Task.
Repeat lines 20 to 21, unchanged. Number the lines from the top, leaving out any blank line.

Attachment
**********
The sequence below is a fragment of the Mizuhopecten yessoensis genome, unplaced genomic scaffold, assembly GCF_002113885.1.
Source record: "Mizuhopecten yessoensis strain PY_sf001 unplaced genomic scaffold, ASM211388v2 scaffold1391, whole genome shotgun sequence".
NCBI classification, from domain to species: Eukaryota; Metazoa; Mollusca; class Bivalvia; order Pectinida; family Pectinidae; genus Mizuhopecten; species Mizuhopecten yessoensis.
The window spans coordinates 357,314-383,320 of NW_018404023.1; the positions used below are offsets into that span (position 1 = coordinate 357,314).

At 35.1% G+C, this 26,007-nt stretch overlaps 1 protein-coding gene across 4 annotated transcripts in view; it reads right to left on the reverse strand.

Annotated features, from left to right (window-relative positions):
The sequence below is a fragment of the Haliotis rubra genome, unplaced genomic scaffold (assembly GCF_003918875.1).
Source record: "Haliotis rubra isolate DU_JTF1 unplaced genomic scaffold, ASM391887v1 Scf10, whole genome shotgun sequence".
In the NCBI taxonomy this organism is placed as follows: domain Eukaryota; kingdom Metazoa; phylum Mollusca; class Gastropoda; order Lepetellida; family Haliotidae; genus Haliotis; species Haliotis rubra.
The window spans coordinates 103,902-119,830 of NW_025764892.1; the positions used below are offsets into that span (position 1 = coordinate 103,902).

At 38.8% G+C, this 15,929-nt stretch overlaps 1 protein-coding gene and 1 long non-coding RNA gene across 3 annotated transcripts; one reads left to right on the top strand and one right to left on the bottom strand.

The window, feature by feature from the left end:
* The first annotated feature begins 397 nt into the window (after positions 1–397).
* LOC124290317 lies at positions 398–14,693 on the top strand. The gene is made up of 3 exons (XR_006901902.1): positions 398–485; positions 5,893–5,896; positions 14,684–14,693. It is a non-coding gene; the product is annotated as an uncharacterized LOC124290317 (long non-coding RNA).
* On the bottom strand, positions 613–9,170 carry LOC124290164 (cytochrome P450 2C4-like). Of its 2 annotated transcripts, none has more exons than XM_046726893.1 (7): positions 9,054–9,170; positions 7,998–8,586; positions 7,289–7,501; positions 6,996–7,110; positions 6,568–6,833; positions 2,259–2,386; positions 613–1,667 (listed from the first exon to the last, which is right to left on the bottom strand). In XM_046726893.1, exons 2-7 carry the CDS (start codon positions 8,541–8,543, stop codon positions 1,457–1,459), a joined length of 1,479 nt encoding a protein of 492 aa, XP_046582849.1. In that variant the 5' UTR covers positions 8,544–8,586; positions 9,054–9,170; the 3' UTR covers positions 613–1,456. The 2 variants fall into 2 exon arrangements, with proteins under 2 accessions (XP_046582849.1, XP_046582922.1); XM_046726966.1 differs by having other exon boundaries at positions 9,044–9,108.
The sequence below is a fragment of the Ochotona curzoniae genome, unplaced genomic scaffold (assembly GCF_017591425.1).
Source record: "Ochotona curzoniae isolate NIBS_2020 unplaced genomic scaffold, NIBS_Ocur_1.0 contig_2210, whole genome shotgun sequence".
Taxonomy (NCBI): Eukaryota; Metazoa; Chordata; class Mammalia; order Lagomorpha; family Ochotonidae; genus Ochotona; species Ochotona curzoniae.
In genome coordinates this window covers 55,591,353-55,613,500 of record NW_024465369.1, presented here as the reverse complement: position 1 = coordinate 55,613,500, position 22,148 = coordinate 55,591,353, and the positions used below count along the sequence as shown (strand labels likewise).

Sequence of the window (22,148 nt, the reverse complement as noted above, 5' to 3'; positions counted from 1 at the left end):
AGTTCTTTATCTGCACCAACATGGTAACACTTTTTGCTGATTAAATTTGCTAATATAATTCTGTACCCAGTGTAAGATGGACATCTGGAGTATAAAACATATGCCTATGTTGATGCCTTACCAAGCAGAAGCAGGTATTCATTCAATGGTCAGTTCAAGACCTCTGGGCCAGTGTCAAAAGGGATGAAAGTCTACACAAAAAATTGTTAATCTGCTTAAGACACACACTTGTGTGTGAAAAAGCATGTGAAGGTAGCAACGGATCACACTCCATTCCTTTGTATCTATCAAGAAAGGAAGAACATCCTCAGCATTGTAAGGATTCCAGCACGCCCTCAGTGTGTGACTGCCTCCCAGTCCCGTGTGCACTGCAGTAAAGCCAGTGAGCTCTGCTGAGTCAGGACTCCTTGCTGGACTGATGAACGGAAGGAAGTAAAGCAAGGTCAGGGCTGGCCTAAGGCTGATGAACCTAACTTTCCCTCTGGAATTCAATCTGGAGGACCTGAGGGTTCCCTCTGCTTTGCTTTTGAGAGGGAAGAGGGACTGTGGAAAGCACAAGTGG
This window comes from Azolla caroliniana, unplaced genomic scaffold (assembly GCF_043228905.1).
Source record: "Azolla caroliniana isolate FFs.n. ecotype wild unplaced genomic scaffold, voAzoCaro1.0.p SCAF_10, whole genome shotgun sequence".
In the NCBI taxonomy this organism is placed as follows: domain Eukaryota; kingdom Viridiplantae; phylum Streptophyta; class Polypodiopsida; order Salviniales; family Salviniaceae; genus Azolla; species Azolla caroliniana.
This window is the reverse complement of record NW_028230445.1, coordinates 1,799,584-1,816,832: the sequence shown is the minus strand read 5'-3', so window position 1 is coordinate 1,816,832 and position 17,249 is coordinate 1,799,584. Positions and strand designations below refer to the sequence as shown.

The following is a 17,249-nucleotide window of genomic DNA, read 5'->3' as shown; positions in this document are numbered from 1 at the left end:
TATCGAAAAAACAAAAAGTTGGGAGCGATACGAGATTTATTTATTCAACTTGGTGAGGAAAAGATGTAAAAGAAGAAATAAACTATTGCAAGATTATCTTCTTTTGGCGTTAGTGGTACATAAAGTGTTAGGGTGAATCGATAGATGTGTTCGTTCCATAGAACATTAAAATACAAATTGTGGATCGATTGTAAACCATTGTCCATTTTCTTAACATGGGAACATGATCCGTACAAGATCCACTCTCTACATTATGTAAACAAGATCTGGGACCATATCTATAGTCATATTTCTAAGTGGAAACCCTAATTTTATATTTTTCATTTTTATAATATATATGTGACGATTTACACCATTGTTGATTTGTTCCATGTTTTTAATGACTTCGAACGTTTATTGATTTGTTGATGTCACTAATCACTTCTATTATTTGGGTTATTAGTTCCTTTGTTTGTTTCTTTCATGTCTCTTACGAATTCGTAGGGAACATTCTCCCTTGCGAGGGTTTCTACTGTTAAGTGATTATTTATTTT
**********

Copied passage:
Sequence of the window (22,148 nt, the reverse complement as noted above, 5' to 3'; positions counted from 1 at the left end):
AGTTCTTTATCTGCACCAACATGGTAACACTTTTTGCTGATTAAATTTGCTAATATAATTCTGTACCCAGTGTAAGATGGACATCTGGAGTATAAAACATATGCCTATGTTGATGCCTTACCAAGCAGAAGCAGGTATTCATTCAATGGTCAGTTCAAGACCTCTGGGCCAGTGTCAAAAGGGATGAAAGTCTACACAAAAAATTGTTAATCTGCTTAAGACACACACTTGTGTGTGAAAAAGCATGTGAAGGTAGCAACGGATCACACTCCATTCCTTTGTATCTATCAAGAAAGGAAGAACATCCTCAGCATTGTAAGGATTCCAGCACGCCCTCAGTGTGTGACTGCCTCCCAGTCCCGTGTGCACTGCAGTAAAGCCAGTGAGCTCTGCTGAGTCAGGACTCCTTGCTGGACTGATGAACGGAAGGAAGTAAAGCAAGGTCAGGGCTGGCCTAAGGCTGATGAACCTAACTTTCCCTCTGGAATTCAATCTGGAGGACCTGAGGGTTCCCTCTGCTTTGCTTTTGAGAGGGAAGAGGGACTGTGGAAAGCACAAGTGG